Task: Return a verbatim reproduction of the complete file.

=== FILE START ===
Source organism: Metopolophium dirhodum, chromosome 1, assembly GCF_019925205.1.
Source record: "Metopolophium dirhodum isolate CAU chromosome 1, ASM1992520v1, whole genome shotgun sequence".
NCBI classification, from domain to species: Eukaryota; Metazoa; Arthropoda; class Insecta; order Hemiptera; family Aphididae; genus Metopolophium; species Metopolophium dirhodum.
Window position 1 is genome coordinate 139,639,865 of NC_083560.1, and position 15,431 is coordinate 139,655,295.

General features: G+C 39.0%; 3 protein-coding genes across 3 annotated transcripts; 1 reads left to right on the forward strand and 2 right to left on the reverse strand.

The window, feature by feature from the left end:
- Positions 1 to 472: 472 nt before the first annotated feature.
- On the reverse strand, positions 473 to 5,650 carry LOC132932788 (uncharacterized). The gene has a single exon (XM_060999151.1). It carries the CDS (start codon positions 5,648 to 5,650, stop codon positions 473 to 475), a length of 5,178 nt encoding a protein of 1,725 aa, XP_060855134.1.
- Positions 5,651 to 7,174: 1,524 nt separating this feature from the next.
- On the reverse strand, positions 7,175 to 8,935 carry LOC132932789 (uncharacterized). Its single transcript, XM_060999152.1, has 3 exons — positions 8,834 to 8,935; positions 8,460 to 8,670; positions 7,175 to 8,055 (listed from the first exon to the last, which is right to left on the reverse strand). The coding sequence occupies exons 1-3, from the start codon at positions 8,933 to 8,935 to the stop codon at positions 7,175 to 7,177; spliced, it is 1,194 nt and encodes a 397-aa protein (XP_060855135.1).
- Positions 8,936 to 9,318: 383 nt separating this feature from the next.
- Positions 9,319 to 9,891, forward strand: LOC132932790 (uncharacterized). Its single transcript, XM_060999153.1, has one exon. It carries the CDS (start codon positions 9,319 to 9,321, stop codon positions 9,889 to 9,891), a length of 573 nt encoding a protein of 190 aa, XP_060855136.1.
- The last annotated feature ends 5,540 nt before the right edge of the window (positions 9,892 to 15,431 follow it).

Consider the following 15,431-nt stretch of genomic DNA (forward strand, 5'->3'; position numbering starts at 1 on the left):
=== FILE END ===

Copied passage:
Source organism: Metopolophium dirhodum, chromosome 1, assembly GCF_019925205.1.
Source record: "Metopolophium dirhodum isolate CAU chromosome 1, ASM1992520v1, whole genome shotgun sequence".
NCBI classification, from domain to species: Eukaryota; Metazoa; Arthropoda; class Insecta; order Hemiptera; family Aphididae; genus Metopolophium; species Metopolophium dirhodum.
Window position 1 is genome coordinate 139,639,865 of NC_083560.1, and position 15,431 is coordinate 139,655,295.

General features: G+C 39.0%; 3 protein-coding genes across 3 annotated transcripts; 1 reads left to right on the forward strand and 2 right to left on the reverse strand.

The window, feature by feature from the left end:
- Positions 1 to 472: 472 nt before the first annotated feature.
- On the reverse strand, positions 473 to 5,650 carry LOC132932788 (uncharacterized). The gene has a single exon (XM_060999151.1). It carries the CDS (start codon positions 5,648 to 5,650, stop codon positions 473 to 475), a length of 5,178 nt encoding a protein of 1,725 aa, XP_060855134.1.
- Positions 5,651 to 7,174: 1,524 nt separating this feature from the next.
- On the reverse strand, positions 7,175 to 8,935 carry LOC132932789 (uncharacterized). Its single transcript, XM_060999152.1, has 3 exons — positions 8,834 to 8,935; positions 8,460 to 8,670; positions 7,175 to 8,055 (listed from the first exon to the last, which is right to left on the reverse strand). The coding sequence occupies exons 1-3, from the start codon at positions 8,933 to 8,935 to the stop codon at positions 7,175 to 7,177; spliced, it is 1,194 nt and encodes a 397-aa protein (XP_060855135.1).
- Positions 8,936 to 9,318: 383 nt separating this feature from the next.
- Positions 9,319 to 9,891, forward strand: LOC132932790 (uncharacterized). Its single transcript, XM_060999153.1, has one exon. It carries the CDS (start codon positions 9,319 to 9,321, stop codon positions 9,889 to 9,891), a length of 573 nt encoding a protein of 190 aa, XP_060855136.1.
- The last annotated feature ends 5,540 nt before the right edge of the window (positions 9,892 to 15,431 follow it).

Consider the following 15,431-nt stretch of genomic DNA (forward strand, 5'->3'; position numbering starts at 1 on the left):